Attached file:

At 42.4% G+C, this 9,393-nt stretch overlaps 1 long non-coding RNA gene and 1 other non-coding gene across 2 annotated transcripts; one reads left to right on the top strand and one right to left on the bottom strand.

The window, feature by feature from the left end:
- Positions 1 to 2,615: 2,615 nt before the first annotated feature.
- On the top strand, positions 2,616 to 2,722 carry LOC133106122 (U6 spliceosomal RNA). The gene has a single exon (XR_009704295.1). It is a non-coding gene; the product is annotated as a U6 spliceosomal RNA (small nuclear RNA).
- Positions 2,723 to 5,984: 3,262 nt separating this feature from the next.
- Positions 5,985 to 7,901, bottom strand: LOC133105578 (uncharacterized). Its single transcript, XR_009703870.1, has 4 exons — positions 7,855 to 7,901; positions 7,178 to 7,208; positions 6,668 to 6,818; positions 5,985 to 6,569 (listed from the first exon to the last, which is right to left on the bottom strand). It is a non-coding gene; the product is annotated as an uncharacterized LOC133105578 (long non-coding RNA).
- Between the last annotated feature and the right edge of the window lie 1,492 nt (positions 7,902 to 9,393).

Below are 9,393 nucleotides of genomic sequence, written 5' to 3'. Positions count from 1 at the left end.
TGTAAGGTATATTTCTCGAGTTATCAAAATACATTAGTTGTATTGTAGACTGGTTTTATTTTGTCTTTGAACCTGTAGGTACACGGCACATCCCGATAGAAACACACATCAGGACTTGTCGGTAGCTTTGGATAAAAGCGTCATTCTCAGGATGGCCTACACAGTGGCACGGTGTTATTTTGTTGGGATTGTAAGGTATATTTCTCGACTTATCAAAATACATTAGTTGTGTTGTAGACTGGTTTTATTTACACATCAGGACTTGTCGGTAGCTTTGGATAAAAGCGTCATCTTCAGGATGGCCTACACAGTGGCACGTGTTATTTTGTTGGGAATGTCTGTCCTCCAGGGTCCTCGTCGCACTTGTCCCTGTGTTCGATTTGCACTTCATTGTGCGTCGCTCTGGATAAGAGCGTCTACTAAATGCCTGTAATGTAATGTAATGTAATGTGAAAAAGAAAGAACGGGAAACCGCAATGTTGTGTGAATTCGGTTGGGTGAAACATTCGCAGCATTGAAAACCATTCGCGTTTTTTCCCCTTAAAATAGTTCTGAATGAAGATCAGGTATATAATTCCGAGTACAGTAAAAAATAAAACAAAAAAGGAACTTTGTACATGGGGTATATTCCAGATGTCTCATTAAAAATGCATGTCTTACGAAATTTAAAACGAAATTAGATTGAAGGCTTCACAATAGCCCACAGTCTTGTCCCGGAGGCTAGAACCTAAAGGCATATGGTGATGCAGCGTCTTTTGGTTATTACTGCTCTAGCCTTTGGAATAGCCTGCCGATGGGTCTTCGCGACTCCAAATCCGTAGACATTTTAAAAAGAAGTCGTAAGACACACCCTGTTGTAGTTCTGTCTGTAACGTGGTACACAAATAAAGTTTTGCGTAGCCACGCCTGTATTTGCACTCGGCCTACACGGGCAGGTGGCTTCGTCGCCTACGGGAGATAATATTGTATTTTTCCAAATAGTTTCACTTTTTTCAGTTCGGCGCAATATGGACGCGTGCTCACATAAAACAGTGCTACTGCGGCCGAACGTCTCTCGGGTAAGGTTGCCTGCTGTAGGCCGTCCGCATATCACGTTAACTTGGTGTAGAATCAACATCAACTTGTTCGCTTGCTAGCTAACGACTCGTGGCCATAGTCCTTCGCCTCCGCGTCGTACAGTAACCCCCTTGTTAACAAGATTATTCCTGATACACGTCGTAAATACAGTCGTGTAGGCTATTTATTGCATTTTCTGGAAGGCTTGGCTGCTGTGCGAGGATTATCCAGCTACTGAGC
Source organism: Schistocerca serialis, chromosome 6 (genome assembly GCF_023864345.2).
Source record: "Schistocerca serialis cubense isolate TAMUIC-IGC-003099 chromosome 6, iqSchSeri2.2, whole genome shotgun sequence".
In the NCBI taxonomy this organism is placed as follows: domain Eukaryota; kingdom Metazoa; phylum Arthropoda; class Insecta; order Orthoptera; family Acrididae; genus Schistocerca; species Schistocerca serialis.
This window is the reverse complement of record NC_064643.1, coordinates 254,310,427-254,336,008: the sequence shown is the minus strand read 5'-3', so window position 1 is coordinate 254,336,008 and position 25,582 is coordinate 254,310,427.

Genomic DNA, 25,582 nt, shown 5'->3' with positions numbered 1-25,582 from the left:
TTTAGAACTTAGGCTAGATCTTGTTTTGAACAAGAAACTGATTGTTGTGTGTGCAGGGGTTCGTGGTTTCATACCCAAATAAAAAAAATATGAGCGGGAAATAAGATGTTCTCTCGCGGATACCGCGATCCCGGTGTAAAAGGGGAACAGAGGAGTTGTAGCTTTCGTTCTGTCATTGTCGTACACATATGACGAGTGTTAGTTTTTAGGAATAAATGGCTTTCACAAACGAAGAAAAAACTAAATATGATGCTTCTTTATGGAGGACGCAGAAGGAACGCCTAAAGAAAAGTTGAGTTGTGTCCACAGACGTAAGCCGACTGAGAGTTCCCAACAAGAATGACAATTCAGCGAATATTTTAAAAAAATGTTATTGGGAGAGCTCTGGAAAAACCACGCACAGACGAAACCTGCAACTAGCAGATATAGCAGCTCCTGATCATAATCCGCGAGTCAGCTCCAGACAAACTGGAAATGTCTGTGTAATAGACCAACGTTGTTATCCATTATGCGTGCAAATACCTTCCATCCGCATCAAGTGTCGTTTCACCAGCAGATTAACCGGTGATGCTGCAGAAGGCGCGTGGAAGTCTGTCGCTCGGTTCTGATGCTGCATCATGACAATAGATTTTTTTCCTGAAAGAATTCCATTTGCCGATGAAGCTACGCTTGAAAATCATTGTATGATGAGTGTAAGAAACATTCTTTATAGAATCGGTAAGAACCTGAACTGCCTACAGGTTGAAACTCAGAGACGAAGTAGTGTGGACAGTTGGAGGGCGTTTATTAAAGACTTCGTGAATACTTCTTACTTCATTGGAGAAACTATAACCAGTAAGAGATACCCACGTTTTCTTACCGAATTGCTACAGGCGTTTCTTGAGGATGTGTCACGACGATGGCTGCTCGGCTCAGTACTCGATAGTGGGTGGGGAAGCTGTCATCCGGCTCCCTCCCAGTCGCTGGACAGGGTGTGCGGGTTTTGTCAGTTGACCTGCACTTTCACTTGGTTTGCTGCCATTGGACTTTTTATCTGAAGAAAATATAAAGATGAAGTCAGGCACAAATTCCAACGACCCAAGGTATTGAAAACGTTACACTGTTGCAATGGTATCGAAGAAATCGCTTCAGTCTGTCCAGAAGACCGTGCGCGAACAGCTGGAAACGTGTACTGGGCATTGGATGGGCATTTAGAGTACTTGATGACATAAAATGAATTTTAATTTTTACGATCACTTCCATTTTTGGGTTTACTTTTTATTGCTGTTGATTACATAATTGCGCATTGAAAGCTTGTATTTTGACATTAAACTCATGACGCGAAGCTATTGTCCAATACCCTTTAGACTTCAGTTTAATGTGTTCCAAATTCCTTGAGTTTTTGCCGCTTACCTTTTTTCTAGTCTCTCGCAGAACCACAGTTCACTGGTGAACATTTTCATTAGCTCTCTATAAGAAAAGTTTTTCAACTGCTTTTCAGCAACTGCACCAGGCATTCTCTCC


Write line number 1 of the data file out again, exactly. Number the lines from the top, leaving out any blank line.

At 42.4% G+C, this 9,393-nt stretch overlaps 1 long non-coding RNA gene and 1 other non-coding gene across 2 annotated transcripts; one reads left to right on the top strand and one right to left on the bottom strand.